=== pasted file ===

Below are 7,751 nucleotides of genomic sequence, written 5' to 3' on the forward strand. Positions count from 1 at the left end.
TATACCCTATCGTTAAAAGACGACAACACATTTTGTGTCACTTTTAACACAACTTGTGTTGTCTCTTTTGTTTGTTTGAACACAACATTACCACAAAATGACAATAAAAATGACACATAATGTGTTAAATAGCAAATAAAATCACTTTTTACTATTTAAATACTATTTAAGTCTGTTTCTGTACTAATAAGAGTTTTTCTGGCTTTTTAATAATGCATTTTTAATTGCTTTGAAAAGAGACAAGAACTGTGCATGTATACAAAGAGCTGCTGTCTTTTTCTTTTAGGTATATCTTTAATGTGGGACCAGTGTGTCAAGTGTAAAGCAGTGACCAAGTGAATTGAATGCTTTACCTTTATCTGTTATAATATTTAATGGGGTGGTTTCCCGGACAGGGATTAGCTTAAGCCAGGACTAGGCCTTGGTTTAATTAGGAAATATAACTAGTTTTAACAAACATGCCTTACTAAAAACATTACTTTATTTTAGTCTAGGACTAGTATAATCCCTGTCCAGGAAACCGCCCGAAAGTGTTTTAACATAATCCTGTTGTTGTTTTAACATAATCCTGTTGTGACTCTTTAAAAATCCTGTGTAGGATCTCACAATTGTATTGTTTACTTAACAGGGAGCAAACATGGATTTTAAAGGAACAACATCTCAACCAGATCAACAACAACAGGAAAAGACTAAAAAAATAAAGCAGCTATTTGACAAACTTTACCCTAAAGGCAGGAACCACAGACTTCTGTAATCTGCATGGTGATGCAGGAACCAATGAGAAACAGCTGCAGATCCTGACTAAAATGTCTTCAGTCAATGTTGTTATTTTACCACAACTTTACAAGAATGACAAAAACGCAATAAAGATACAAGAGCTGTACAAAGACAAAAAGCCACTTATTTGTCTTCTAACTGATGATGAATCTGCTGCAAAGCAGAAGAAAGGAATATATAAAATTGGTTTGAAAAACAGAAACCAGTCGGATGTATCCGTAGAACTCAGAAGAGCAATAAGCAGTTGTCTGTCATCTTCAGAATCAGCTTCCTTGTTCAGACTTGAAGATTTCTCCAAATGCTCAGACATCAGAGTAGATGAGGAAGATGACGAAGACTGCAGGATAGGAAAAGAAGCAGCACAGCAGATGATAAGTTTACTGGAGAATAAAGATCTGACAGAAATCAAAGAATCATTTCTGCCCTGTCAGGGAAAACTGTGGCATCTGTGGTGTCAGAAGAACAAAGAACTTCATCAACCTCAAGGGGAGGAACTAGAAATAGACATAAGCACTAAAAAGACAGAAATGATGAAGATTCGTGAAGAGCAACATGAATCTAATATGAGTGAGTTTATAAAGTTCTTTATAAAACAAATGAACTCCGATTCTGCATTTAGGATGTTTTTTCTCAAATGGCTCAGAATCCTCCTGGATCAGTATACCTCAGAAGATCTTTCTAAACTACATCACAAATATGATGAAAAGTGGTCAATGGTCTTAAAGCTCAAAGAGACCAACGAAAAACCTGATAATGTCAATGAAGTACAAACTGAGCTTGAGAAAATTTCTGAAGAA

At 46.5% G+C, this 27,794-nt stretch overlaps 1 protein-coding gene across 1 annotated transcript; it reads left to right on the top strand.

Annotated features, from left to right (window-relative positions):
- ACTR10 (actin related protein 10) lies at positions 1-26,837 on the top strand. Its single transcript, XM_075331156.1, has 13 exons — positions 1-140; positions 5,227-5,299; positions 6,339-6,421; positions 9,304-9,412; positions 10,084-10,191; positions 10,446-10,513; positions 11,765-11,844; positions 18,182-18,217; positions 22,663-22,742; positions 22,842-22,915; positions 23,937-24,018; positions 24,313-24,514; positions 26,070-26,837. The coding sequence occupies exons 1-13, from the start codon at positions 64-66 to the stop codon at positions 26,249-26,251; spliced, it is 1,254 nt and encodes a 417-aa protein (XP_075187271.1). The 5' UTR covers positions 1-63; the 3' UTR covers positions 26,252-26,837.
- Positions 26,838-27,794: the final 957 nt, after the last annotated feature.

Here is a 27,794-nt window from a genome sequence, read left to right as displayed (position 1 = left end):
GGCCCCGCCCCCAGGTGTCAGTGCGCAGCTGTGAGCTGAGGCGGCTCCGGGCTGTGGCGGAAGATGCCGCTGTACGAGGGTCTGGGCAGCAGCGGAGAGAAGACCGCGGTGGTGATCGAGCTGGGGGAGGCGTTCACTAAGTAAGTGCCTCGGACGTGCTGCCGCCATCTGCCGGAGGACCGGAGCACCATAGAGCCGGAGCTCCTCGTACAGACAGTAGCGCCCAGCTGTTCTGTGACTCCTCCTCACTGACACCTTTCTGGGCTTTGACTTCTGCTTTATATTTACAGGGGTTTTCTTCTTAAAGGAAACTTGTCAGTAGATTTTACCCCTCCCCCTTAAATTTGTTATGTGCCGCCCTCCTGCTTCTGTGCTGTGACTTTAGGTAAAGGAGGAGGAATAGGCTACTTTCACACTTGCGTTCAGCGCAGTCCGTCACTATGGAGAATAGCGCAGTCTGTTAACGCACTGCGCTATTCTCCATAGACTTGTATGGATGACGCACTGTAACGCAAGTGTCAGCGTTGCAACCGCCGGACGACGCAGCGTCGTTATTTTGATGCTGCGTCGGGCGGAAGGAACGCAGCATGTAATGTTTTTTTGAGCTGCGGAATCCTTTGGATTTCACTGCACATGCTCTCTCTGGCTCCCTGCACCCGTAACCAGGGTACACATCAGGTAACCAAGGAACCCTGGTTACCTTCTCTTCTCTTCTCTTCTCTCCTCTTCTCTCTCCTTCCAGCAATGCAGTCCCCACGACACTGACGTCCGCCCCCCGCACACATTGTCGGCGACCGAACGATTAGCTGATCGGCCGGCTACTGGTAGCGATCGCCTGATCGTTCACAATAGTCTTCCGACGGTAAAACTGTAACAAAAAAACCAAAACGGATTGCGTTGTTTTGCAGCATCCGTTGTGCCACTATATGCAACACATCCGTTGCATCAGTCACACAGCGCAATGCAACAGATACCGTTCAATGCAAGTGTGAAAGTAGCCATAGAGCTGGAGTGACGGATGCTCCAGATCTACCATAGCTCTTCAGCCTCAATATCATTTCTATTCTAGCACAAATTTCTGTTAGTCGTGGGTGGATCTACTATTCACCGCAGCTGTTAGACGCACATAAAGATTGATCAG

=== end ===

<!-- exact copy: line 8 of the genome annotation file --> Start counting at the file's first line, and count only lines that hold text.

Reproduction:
GGCCCCGCCCCCAGGTGTCAGTGCGCAGCTGTGAGCTGAGGCGGCTCCGGGCTGTGGCGGAAGATGCCGCTGTACGAGGGTCTGGGCAGCAGCGGAGAGAAGACCGCGGTGGTGATCGAGCTGGGGGAGGCGTTCACTAAGTAAGTGCCTCGGACGTGCTGCCGCCATCTGCCGGAGGACCGGAGCACCATAGAGCCGGAGCTCCTCGTACAGACAGTAGCGCCCAGCTGTTCTGTGACTCCTCCTCACTGACACCTTTCTGGGCTTTGACTTCTGCTTTATATTTACAGGGGTTTTCTTCTTAAAGGAAACTTGTCAGTAGATTTTACCCCTCCCCCTTAAATTTGTTATGTGCCGCCCTCCTGCTTCTGTGCTGTGACTTTAGGTAAAGGAGGAGGAATAGGCTACTTTCACACTTGCGTTCAGCGCAGTCCGTCACTATGGAGAATAGCGCAGTCTGTTAACGCACTGCGCTATTCTCCATAGACTTGTATGGATGACGCACTGTAACGCAAGTGTCAGCGTTGCAACCGCCGGACGACGCAGCGTCGTTATTTTGATGCTGCGTCGGGCGGAAGGAACGCAGCATGTAATGTTTTTTTGAGCTGCGGAATCCTTTGGATTTCACTGCACATGCTCTCTCTGGCTCCCTGCACCCGTAACCAGGGTACACATCAGGTAACCAAGGAACCCTGGTTACCTTCTCTTCTCTTCTCTTCTCTCCTCTTCTCTCTCCTTCCAGCAATGCAGTCCCCACGACACTGACGTCCGCCCCCCGCACACATTGTCGGCGACCGAACGATTAGCTGATCGGCCGGCTACTGGTAGCGATCGCCTGATCGTTCACAATAGTCTTCCGACGGTAAAACTGTAACAAAAAAACCAAAACGGATTGCGTTGTTTTGCAGCATCCGTTGTGCCACTATATGCAACACATCCGTTGCATCAGTCACACAGCGCAATGCAACAGATACCGTTCAATGCAAGTGTGAAAGTAGCCATAGAGCTGGAGTGACGGATGCTCCAGATCTACCATAGCTCTTCAGCCTCAATATCATTTCTATTCTAGCACAAATTTCTGTTAGTCGTGGGTGGATCTACTATTCACCGCAGCTGTTAGACGCACATAAAGATTGATCAG